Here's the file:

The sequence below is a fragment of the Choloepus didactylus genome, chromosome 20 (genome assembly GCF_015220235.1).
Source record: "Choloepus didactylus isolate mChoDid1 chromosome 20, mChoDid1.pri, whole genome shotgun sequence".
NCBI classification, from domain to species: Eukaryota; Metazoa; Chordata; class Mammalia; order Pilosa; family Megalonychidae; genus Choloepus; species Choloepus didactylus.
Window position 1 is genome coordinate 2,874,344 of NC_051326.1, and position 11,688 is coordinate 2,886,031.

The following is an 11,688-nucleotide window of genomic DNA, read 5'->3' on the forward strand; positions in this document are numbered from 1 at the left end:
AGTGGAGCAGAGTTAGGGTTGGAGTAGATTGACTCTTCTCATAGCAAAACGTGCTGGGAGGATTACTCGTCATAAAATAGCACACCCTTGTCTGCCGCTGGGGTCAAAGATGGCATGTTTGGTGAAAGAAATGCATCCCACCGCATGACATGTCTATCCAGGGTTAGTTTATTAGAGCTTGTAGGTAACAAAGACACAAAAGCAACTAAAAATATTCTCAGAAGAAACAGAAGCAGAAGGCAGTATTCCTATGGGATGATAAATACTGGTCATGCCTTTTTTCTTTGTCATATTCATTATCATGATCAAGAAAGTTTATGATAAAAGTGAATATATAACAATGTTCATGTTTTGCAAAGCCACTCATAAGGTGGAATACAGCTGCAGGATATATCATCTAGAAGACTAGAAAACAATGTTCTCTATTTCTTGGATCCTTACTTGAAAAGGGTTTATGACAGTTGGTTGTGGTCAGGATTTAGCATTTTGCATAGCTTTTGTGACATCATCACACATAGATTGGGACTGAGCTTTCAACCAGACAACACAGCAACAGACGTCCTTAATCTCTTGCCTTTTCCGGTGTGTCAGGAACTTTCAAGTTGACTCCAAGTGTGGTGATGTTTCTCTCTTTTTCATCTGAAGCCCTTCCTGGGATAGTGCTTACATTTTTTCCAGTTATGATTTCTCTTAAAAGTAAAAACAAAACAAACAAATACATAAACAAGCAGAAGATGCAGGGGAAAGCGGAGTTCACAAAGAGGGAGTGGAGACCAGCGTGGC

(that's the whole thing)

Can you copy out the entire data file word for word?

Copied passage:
The sequence below is a fragment of the Choloepus didactylus genome, chromosome 20 (genome assembly GCF_015220235.1).
Source record: "Choloepus didactylus isolate mChoDid1 chromosome 20, mChoDid1.pri, whole genome shotgun sequence".
NCBI classification, from domain to species: Eukaryota; Metazoa; Chordata; class Mammalia; order Pilosa; family Megalonychidae; genus Choloepus; species Choloepus didactylus.
Window position 1 is genome coordinate 2,874,344 of NC_051326.1, and position 11,688 is coordinate 2,886,031.

The following is an 11,688-nucleotide window of genomic DNA, read 5'->3' on the forward strand; positions in this document are numbered from 1 at the left end:
AGTGGAGCAGAGTTAGGGTTGGAGTAGATTGACTCTTCTCATAGCAAAACGTGCTGGGAGGATTACTCGTCATAAAATAGCACACCCTTGTCTGCCGCTGGGGTCAAAGATGGCATGTTTGGTGAAAGAAATGCATCCCACCGCATGACATGTCTATCCAGGGTTAGTTTATTAGAGCTTGTAGGTAACAAAGACACAAAAGCAACTAAAAATATTCTCAGAAGAAACAGAAGCAGAAGGCAGTATTCCTATGGGATGATAAATACTGGTCATGCCTTTTTTCTTTGTCATATTCATTATCATGATCAAGAAAGTTTATGATAAAAGTGAATATATAACAATGTTCATGTTTTGCAAAGCCACTCATAAGGTGGAATACAGCTGCAGGATATATCATCTAGAAGACTAGAAAACAATGTTCTCTATTTCTTGGATCCTTACTTGAAAAGGGTTTATGACAGTTGGTTGTGGTCAGGATTTAGCATTTTGCATAGCTTTTGTGACATCATCACACATAGATTGGGACTGAGCTTTCAACCAGACAACACAGCAACAGACGTCCTTAATCTCTTGCCTTTTCCGGTGTGTCAGGAACTTTCAAGTTGACTCCAAGTGTGGTGATGTTTCTCTCTTTTTCATCTGAAGCCCTTCCTGGGATAGTGCTTACATTTTTTCCAGTTATGATTTCTCTTAAAAGTAAAAACAAAACAAACAAATACATAAACAAGCAGAAGATGCAGGGGAAAGCGGAGTTCACAAAGAGGGAGTGGAGACCAGCGTGGC